Speaking after the group discussions had concluded, many felt it had been difficult to find a consensus on the proposals.

Rosemary Macklin has three grandchildren in Sandness – two attending lessons at the Sandness primary school and one who goes to nursery in Walls.

She said many people within her group had different opinions, and struggled to agree on some points.

“Lots of people thought they seemed to go with one or the other hub options. But if option one is not an option, why is it on the agenda?

“And if it’s not about saving money, how come that’s all they’ve been talking about?”

Mrs Haswell was also critical of the options under scrutiny, although she defended officials’ decision to stage group discussions.

“The method that was used was actually sound. It’s a recognised way of doing a consultation exercise, because you get more feedback. But I still say these options were the issue. The consensus was we are coming at it with pre-determined options.

“It’s a huge social experiment. For the first time on the West Side they are talking about boarding 11-year-olds. It’s a social experiment.”

Independent expert, Professor Don Ledingham, is due to consider the options and examine the various implications of each.

Thereafter recommendations will be brought to council’s education and families meeting on 13th November.

Many last night dismissed the process as “too rushed”.

One observer, who did not wish to be named, added: “They should be taking their time on deciding on these ideas.”

For a report from the Brae High School meeting, click here.

About Ryan Taylor

Ryan Taylor has worked as a reporter since 1995, and has been at The Shetland Times since 2007, covering a wide variety of news topics. Before then he reported for other newspapers in the Highlands, where he was raised, and in Fife, where he began his career with DC Thomson. He also has experience in broadcast journalism with Grampian Television. He has lived in Shetland since 2002, where he harbours an unhealthy interest in old cars and motorbikes.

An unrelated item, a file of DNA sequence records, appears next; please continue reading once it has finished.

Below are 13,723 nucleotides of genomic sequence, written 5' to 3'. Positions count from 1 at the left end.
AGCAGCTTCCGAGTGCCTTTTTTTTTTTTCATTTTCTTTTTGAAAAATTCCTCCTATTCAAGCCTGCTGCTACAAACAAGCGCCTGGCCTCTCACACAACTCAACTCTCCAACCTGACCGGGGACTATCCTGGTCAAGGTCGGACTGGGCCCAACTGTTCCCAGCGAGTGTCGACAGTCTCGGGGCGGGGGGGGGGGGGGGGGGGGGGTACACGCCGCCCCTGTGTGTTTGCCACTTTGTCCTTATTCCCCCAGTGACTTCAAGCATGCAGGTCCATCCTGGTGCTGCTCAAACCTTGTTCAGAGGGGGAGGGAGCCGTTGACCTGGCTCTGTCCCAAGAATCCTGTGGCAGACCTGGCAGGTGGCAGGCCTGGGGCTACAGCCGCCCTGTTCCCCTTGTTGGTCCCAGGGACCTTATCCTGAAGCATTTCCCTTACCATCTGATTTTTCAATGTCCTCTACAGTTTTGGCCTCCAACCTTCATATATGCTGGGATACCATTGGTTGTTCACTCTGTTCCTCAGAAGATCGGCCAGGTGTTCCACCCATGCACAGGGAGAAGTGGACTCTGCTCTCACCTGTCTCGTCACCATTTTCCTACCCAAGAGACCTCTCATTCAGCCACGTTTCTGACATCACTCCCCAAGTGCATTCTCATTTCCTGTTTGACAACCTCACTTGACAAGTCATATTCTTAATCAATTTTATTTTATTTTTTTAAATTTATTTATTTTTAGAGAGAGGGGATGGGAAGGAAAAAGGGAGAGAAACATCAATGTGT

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2 comments

  1. George Gillon

    Aith school is one of the best located and facilitated in Scotland and it would be regretted if closed. Boarding 11 year olds at Anderson’s looks good on paper, but what about the psychological well being of the children? Lerwick is certainly not an environment where I would be comfortable sending my child before it is necessary (16 yrs+). People choose to live and bring up their children on the West side, because of the rural setting and safe environment for them. I know many educated at Aith in recent years and what fine people they have turned out to be. I believe this is because they ‘grew up’ at Aith and not Andersons.

    Reply
  2. Michael Bilton

    Absolutely right. Challenge the decision on the basis of potential psychological damage caused to the children and their right under the European Court on Human Rights to a family life which would be made very difficult by being sent to Andersons. It is a grotesque waste of resources to close Aith junior high. Do not believe local government bureaucrats who tell you there is no alternative. Of course there are. Parents would be better off setting up their own free school in Aith after the decision to shut the high school is made. You could apply to take it over and run it yourself, if that is permissable under Scottish law. If not, you should campaign for Shetland to have free schools similar to the ones allowed in England. Aith families should know they have to defend what they most hold dear. For bureaucrats this is a financial problem to be solved – for you and your children this is critical to your kids’ future. Seek a judicial review. Keep fighting and remember what Churchill said: “Never give up, ever.”

    Reply